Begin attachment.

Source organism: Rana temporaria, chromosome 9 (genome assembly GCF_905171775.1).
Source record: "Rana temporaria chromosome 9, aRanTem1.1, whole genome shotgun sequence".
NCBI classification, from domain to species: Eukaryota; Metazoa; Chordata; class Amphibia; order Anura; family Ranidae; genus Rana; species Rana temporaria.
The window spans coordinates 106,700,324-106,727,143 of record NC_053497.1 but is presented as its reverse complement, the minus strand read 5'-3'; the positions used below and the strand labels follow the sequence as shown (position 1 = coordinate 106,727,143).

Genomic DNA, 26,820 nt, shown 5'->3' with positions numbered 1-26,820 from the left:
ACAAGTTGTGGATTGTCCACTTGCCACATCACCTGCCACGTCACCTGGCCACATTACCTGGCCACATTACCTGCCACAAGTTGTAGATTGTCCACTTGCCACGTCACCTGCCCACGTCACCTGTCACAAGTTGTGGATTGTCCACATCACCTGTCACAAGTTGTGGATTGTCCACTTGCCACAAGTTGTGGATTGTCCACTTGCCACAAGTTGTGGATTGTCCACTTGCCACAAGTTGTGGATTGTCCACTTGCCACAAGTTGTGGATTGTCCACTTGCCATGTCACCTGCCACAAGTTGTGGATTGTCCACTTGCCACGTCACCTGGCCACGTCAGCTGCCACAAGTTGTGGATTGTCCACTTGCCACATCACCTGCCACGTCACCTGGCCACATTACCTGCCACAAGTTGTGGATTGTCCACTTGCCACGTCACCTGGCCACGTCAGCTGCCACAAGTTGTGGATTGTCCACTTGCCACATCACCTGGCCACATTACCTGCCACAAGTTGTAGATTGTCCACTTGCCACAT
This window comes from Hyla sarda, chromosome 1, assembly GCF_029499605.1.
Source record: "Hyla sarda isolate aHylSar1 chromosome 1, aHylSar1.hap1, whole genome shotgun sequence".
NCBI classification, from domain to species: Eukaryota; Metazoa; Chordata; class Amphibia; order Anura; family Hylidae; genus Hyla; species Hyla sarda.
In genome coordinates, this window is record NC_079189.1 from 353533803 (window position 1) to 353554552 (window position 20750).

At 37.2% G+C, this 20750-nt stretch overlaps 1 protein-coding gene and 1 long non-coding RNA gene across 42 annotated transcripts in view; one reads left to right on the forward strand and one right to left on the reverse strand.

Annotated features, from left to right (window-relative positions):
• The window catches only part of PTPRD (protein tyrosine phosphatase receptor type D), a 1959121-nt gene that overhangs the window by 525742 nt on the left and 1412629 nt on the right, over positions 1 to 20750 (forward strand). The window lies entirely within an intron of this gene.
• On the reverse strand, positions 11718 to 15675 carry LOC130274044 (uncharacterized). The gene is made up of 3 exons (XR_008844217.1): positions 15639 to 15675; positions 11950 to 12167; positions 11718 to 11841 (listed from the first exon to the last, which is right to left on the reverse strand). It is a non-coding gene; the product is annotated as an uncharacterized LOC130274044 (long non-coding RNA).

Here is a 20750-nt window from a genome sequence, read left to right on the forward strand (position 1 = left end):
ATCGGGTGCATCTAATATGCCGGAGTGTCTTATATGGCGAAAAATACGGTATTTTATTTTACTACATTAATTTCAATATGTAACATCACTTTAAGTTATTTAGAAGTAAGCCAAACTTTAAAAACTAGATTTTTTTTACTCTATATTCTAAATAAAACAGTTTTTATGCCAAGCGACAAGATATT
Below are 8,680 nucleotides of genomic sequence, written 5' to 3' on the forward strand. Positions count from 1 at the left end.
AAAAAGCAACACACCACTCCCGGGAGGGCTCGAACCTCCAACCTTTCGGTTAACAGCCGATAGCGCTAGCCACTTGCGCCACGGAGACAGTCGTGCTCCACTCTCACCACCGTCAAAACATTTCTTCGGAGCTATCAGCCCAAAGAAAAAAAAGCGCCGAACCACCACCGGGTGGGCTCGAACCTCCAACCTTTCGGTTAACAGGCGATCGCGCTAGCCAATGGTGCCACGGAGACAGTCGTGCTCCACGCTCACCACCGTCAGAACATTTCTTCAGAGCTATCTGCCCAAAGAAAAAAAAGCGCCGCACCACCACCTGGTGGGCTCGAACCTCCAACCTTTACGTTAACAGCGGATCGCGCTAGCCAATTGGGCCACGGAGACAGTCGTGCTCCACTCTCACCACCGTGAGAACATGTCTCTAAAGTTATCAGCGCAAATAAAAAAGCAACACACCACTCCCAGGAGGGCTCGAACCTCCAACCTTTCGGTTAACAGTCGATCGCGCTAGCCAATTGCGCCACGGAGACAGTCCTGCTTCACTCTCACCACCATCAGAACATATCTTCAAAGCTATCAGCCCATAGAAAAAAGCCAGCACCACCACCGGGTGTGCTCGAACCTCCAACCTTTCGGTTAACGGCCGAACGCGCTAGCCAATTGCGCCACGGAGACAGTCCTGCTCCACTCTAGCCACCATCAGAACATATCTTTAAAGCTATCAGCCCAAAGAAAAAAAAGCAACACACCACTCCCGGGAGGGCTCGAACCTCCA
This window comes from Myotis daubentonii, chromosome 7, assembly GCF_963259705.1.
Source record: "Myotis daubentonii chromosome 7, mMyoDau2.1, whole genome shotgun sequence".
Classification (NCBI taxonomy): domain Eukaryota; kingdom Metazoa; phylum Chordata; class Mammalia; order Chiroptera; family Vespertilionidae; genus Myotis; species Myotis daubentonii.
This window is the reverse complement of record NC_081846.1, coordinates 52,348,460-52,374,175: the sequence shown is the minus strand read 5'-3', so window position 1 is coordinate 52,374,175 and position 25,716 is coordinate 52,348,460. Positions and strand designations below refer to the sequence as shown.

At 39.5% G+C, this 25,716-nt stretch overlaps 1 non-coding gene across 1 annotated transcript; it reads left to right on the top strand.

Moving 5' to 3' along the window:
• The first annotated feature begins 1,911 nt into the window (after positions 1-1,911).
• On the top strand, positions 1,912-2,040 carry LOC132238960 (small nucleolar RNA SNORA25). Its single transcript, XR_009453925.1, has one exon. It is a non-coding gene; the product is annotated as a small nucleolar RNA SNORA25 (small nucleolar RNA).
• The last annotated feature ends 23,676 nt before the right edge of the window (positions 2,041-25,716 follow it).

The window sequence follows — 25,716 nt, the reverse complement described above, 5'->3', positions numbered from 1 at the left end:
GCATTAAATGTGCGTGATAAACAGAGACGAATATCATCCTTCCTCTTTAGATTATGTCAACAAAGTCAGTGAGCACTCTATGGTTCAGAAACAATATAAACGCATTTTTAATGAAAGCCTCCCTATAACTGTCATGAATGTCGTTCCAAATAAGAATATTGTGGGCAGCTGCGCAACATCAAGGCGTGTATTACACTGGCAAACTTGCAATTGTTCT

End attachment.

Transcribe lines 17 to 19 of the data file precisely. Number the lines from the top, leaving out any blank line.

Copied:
Below are 8,680 nucleotides of genomic sequence, written 5' to 3' on the forward strand. Positions count from 1 at the left end.
AAAAAGCAACACACCACTCCCGGGAGGGCTCGAACCTCCAACCTTTCGGTTAACAGCCGATAGCGCTAGCCACTTGCGCCACGGAGACAGTCGTGCTCCACTCTCACCACCGTCAAAACATTTCTTCGGAGCTATCAGCCCAAAGAAAAAAAAGCGCCGAACCACCACCGGGTGGGCTCGAACCTCCAACCTTTCGGTTAACAGGCGATCGCGCTAGCCAATGGTGCCACGGAGACAGTCGTGCTCCACGCTCACCACCGTCAGAACATTTCTTCAGAGCTATCTGCCCAAAGAAAAAAAAGCGCCGCACCACCACCTGGTGGGCTCGAACCTCCAACCTTTACGTTAACAGCGGATCGCGCTAGCCAATTGGGCCACGGAGACAGTCGTGCTCCACTCTCACCACCGTGAGAACATGTCTCTAAAGTTATCAGCGCAAATAAAAAAGCAACACACCACTCCCAGGAGGGCTCGAACCTCCAACCTTTCGGTTAACAGTCGATCGCGCTAGCCAATTGCGCCACGGAGACAGTCCTGCTTCACTCTCACCACCATCAGAACATATCTTCAAAGCTATCAGCCCATAGAAAAAAGCCAGCACCACCACCGGGTGTGCTCGAACCTCCAACCTTTCGGTTAACGGCCGAACGCGCTAGCCAATTGCGCCACGGAGACAGTCCTGCTCCACTCTAGCCACCATCAGAACATATCTTTAAAGCTATCAGCCCAAAGAAAAAAAAGCAACACACCACTCCCGGGAGGGCTCGAACCTCCA
This window comes from Myotis daubentonii, chromosome 7, assembly GCF_963259705.1.